Good luck!
  6. trumpetsplus

    trumpetsplus Fortissimo User

    Jun 11, 2006
    South Salem, NY
    Just get books of melodies and songs, and play them.
  7. Phil986

    Phil986 Forte User

    Nov 16, 2009
    Near Portland, OR.
    That is our lot indeed! Don't let frustration overcome you, makes everything worse. Remember that it's a privilege just to be healthy and safe enough to just do it.

    Ivan's advice is great too. Songs that you like make you play, make you want to play and are their own reward. What a deal! Get a little keyboard for these songs you like but can't find in writing, and do your own transcriptions, that's also very satisfying. May take a while but who cares?

    JNINWI Piano User

    Apr 26, 2011
    Welcome Dudderubble !!!
    My daughter started in 7[SUP]th[/SUP] grade, (tried to get her to play some other instrument but Noooo she HAD to play trumpet). Her last two years of HS band she sat lead. We played many duets in the evenings. I also was guest soloist twice while she was in the HS band. I always play taps at the towns Memorial Day services, (about 1000 people) Her senior year she played echo with me at the services. This song is hard enough for me because of what it represents, but to have her playing with me, I almost couldn’t finish, talk about a proud father : ) !!!! Do this with your son, you'll never forget it !!!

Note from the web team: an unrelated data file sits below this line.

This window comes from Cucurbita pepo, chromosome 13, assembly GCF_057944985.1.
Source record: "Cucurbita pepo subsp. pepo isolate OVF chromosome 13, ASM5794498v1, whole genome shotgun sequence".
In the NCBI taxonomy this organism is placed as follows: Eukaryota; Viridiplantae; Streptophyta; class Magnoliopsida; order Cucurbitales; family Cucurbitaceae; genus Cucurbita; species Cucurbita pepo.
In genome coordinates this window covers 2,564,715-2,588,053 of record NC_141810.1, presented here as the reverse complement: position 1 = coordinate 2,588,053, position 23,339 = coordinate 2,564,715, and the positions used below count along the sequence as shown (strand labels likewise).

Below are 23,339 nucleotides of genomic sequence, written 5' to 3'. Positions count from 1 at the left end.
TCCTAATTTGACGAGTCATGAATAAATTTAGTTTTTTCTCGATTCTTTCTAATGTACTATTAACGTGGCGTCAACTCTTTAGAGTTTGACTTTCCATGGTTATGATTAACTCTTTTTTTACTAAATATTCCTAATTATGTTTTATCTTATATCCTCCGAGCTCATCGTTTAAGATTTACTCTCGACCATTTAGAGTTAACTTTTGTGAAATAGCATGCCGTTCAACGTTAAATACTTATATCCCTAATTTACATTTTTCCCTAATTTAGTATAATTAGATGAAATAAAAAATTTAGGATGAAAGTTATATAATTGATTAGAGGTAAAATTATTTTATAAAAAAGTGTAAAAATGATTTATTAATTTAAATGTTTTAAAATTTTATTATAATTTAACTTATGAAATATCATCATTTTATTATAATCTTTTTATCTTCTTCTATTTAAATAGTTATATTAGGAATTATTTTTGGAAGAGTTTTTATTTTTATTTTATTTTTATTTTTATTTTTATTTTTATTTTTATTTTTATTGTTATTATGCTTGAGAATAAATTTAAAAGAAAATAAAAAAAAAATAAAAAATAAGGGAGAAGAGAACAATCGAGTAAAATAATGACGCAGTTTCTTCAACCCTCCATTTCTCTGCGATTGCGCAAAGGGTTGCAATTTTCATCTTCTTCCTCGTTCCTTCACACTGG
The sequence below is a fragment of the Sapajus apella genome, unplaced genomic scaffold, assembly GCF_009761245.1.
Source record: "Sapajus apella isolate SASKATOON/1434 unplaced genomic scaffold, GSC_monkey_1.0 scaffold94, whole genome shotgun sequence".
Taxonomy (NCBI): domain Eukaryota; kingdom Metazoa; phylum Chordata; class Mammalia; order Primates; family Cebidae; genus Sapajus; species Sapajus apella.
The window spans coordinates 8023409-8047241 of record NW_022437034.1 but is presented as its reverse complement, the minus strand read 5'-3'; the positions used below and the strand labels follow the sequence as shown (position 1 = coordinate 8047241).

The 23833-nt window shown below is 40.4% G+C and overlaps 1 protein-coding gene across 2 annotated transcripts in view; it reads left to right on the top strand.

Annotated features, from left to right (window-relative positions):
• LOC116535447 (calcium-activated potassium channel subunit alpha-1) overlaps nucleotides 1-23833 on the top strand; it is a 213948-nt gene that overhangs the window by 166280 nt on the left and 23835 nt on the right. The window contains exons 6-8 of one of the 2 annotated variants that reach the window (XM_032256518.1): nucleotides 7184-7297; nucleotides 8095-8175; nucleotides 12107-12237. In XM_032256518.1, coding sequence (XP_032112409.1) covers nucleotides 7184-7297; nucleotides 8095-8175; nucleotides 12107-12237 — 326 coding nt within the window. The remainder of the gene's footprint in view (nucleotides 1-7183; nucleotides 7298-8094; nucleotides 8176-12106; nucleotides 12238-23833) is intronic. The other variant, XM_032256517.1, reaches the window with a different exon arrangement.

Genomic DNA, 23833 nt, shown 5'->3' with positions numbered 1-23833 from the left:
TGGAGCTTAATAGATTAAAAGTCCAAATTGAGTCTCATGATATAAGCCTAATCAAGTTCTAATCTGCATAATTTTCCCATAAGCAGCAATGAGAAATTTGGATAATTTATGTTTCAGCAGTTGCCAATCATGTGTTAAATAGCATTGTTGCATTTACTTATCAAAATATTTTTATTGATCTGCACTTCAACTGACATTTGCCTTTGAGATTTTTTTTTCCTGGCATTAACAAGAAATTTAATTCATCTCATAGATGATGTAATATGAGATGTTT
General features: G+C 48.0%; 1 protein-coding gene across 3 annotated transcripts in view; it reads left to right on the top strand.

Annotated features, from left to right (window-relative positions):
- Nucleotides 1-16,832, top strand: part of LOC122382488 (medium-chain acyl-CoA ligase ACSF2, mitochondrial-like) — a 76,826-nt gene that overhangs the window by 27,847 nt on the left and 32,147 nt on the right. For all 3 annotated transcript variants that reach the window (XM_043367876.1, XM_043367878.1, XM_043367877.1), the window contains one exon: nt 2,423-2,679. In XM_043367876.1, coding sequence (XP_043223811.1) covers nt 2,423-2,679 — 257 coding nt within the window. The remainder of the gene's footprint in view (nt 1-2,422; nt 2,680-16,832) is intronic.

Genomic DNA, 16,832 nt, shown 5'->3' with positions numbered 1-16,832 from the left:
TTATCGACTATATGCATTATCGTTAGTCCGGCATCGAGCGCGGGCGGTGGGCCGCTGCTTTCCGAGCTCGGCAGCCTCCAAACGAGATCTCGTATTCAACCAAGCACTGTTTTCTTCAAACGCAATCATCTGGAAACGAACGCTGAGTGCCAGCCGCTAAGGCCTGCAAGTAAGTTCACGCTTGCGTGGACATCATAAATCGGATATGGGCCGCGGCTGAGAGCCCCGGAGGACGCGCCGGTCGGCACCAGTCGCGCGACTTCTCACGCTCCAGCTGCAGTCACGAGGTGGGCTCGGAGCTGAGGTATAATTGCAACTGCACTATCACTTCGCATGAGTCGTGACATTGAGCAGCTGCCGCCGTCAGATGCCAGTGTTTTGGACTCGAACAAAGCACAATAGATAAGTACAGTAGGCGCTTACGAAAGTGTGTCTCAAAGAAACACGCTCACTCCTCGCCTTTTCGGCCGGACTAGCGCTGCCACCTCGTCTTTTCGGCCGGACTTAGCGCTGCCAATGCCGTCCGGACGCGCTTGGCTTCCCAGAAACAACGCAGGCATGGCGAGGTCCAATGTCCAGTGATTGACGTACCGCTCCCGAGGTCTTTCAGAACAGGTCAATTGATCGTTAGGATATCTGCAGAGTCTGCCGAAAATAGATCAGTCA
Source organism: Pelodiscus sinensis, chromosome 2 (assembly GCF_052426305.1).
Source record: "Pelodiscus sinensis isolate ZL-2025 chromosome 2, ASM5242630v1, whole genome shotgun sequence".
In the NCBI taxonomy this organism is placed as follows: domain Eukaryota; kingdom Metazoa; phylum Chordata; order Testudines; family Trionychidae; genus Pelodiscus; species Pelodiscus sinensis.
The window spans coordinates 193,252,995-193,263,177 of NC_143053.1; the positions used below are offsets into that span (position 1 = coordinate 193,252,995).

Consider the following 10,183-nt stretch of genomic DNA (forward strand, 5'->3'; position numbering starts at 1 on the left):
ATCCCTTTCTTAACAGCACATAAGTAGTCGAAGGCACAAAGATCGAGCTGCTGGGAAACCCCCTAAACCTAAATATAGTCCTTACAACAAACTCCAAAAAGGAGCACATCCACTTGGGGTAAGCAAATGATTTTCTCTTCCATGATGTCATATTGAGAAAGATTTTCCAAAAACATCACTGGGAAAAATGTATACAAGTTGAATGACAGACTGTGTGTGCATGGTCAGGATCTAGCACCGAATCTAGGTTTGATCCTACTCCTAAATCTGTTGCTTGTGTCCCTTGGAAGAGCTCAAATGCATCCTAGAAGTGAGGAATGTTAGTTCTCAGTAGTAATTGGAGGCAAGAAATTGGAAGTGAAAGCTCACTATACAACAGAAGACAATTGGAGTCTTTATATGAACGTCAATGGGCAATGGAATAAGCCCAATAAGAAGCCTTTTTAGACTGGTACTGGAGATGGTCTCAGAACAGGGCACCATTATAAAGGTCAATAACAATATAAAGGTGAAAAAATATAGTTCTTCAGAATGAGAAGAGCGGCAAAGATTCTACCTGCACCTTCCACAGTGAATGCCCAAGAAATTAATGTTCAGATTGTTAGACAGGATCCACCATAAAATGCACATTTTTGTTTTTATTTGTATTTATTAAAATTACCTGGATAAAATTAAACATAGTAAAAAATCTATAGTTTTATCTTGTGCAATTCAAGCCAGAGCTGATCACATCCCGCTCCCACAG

9. Bob Grier

    Bob Grier Forte User

    May 4, 2007
    Greensboro, NC
    A good teacher will start you from the first note. If you were my student I would prefer that you not play on your own befor you start lessons with me. That way I can start you with the proper playing habits instead of going back and undoing the bad habits you acquired on your own. Get you own horn. You may want to consider another teacher than the one your son takes from. The reason I say that is because that is HIS TIME. It's something he does all by himself. This can be very important for a young player. But I would talk to him and see how he feels about it. He may say yes.
  10. duderubble

    duderubble Piano User

    Oct 21, 2011
    I am clearly proud of my son, just kidding about him making me sick. It does seem to come more naturally to him. As far as I know we only have one brass teacher in our town, but if I use him it will be in my own time slot. Maybe I could do a month of lessons and then work on that for awhile. I do still instinctively have some of what I learned the two years I played (badly). I can play a C major scale, but it sounds woofy above G. I guess that's just getting the strength back. Tone improved quite a bit when I rolled the bottom lip under a little.

    Right now the boy is amused at how bad I stink. I don't fantasize that I will ever catch up to him but I think this is something we can share like we do many other things. No one would suggest that by playing football or shooting with him I'm trying to take away his moment (he can out shoot me too). If we ever play together publicly I'll be proud to let him shine and take second.